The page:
In Flames

Soundtrack to Your Escape

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AllMusic Review by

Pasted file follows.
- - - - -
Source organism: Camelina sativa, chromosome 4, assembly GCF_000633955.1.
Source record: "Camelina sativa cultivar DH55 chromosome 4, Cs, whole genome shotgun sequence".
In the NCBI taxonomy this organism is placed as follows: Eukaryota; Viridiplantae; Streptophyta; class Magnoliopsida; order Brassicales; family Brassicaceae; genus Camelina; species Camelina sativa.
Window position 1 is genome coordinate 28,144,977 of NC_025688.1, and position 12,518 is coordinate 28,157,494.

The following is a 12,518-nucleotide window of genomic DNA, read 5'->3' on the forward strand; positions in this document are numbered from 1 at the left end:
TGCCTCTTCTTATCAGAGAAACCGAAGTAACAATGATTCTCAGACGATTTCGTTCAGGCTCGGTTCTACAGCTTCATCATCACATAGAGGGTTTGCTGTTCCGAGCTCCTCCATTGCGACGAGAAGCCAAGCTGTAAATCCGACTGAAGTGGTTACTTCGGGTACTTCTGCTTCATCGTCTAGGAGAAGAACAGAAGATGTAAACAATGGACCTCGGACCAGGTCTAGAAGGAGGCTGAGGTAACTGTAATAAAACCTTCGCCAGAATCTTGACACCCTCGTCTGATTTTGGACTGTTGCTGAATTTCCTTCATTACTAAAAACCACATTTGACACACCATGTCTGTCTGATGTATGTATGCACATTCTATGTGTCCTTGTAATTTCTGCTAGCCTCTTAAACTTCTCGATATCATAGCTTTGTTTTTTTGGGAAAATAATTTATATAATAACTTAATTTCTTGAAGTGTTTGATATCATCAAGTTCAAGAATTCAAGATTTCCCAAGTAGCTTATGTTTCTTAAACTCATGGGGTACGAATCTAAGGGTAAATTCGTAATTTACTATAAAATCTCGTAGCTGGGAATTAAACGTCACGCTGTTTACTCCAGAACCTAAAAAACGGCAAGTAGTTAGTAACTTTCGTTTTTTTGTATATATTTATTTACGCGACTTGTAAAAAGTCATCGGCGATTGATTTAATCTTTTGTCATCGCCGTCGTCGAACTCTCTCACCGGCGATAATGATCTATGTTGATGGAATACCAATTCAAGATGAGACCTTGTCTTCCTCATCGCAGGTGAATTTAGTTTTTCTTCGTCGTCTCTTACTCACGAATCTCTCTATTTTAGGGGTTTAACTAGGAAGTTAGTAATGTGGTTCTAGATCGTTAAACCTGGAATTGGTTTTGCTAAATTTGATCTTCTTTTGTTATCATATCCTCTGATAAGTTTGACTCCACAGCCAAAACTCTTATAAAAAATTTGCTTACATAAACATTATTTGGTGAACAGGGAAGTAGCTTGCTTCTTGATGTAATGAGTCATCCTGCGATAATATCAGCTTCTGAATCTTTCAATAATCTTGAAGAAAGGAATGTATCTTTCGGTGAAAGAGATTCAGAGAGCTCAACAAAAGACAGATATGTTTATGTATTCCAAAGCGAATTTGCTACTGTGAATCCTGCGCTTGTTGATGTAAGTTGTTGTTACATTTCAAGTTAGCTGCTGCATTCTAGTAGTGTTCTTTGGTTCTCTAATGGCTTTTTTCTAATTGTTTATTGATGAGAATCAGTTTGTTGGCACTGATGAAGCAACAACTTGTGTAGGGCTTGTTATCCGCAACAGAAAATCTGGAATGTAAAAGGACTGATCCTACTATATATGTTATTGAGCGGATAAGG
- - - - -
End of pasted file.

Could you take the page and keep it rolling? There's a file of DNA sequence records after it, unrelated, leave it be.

In Flames was certainly under the extreme-metal microscope upon the release of Soundtrack to Your Escape and its predecessor, Reroute to Remain. The band had the potential to crack the metal underground wide to the mainstream, existing on the cusp of international stardom with its progressive extrapolations upon the Swedish metal genre they helped create. Fact is, Soundtrack to Your Escape exists to further polarize In Flames' fan base -- "Touch of Red" and opening cut "F(r)iend" are their heaviest riff monsters since Colony, which blatantly contrast "The Quiet Place," which is jammed with cascading guitar melodies and a thick, sticky chorus which, in a just world, would make for a rock-radio smash. Anders Fridén is again using a myriad of vocal styles, including his mid-range death rasp (see "Dead Alone," with its old-school Swedish riffs seamlessly morphing into melodic passages), an awkward clean croon ("Like You Better Dead," "My Sweet Shadow"), and an electronically enhanced warble, all of which are multi-tracked for many choruses -- proving that Fridén may be In Flames' most powerful weapon now that the band's trademark ornate guitar flights are used somewhat sparingly. Some may cry foul when confronted by a lush ballad like "Evil in a Closet" or the relatively straightforward riffing of "Dial 595-Escape," but old-school whiners will be equally appeased with a barnburner like "In Search for I." Bottom line, In Flames are growing as songwriters with every passing release, and the debate over the style in which the tunes are conveyed really seems secondary when confronted with such a strong and cohesive album. Soundtrack to Your Escape will disappoint those looking to find fault with the leaders of the Swedish pack, while open-minded purveyors of metal will revel in the album's careful balance of credibility and accessibility. [The import digipack version includes a bonus track, "Discover Me Like Emptiness."]

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